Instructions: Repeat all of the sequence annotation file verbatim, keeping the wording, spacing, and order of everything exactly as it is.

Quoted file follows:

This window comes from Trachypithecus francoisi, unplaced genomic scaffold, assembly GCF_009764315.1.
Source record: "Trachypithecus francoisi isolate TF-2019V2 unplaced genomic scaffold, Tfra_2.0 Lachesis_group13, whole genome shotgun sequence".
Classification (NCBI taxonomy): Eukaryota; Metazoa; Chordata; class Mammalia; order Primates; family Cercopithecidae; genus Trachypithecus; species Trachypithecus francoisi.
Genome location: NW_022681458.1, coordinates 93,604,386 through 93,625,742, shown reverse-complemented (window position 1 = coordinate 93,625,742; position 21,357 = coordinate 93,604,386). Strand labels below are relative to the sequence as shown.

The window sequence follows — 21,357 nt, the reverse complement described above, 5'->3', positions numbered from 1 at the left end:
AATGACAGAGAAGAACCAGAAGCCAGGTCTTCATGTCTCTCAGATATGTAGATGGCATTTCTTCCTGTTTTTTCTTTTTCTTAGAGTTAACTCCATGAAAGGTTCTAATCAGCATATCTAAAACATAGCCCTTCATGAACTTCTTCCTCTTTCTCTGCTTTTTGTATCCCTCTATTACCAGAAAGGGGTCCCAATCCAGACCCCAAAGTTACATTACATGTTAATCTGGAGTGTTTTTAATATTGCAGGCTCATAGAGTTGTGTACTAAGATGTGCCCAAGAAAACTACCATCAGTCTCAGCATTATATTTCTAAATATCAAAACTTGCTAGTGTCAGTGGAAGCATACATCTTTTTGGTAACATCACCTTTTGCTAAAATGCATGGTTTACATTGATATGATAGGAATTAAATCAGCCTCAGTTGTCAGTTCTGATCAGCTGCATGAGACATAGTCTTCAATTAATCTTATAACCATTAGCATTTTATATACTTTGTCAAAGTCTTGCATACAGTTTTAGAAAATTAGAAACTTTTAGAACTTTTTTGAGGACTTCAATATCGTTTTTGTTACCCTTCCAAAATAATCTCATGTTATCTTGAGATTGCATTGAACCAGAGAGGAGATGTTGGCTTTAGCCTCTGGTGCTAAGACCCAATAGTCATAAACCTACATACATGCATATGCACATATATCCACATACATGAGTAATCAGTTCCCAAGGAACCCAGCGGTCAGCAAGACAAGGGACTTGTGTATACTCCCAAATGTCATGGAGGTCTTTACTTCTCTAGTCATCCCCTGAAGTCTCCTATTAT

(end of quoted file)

This window comes from Trachypithecus francoisi, unplaced genomic scaffold, assembly GCF_009764315.1.
Source record: "Trachypithecus francoisi isolate TF-2019V2 unplaced genomic scaffold, Tfra_2.0 Lachesis_group13, whole genome shotgun sequence".
Classification (NCBI taxonomy): Eukaryota; Metazoa; Chordata; class Mammalia; order Primates; family Cercopithecidae; genus Trachypithecus; species Trachypithecus francoisi.
Genome location: NW_022681458.1, coordinates 93,604,386 through 93,625,742, shown reverse-complemented (window position 1 = coordinate 93,625,742; position 21,357 = coordinate 93,604,386). Strand labels below are relative to the sequence as shown.

The window sequence follows — 21,357 nt, the reverse complement described above, 5'->3', positions numbered from 1 at the left end:
AATGACAGAGAAGAACCAGAAGCCAGGTCTTCATGTCTCTCAGATATGTAGATGGCATTTCTTCCTGTTTTTTCTTTTTCTTAGAGTTAACTCCATGAAAGGTTCTAATCAGCATATCTAAAACATAGCCCTTCATGAACTTCTTCCTCTTTCTCTGCTTTTTGTATCCCTCTATTACCAGAAAGGGGTCCCAATCCAGACCCCAAAGTTACATTACATGTTAATCTGGAGTGTTTTTAATATTGCAGGCTCATAGAGTTGTGTACTAAGATGTGCCCAAGAAAACTACCATCAGTCTCAGCATTATATTTCTAAATATCAAAACTTGCTAGTGTCAGTGGAAGCATACATCTTTTTGGTAACATCACCTTTTGCTAAAATGCATGGTTTACATTGATATGATAGGAATTAAATCAGCCTCAGTTGTCAGTTCTGATCAGCTGCATGAGACATAGTCTTCAATTAATCTTATAACCATTAGCATTTTATATACTTTGTCAAAGTCTTGCATACAGTTTTAGAAAATTAGAAACTTTTAGAACTTTTTTGAGGACTTCAATATCGTTTTTGTTACCCTTCCAAAATAATCTCATGTTATCTTGAGATTGCATTGAACCAGAGAGGAGATGTTGGCTTTAGCCTCTGGTGCTAAGACCCAATAGTCATAAACCTACATACATGCATATGCACATATATCCACATACATGAGTAATCAGTTCCCAAGGAACCCAGCGGTCAGCAAGACAAGGGACTTGTGTATACTCCCAAATGTCATGGAGGTCTTTACTTCTCTAGTCATCCCCTGAAGTCTCCTATTAT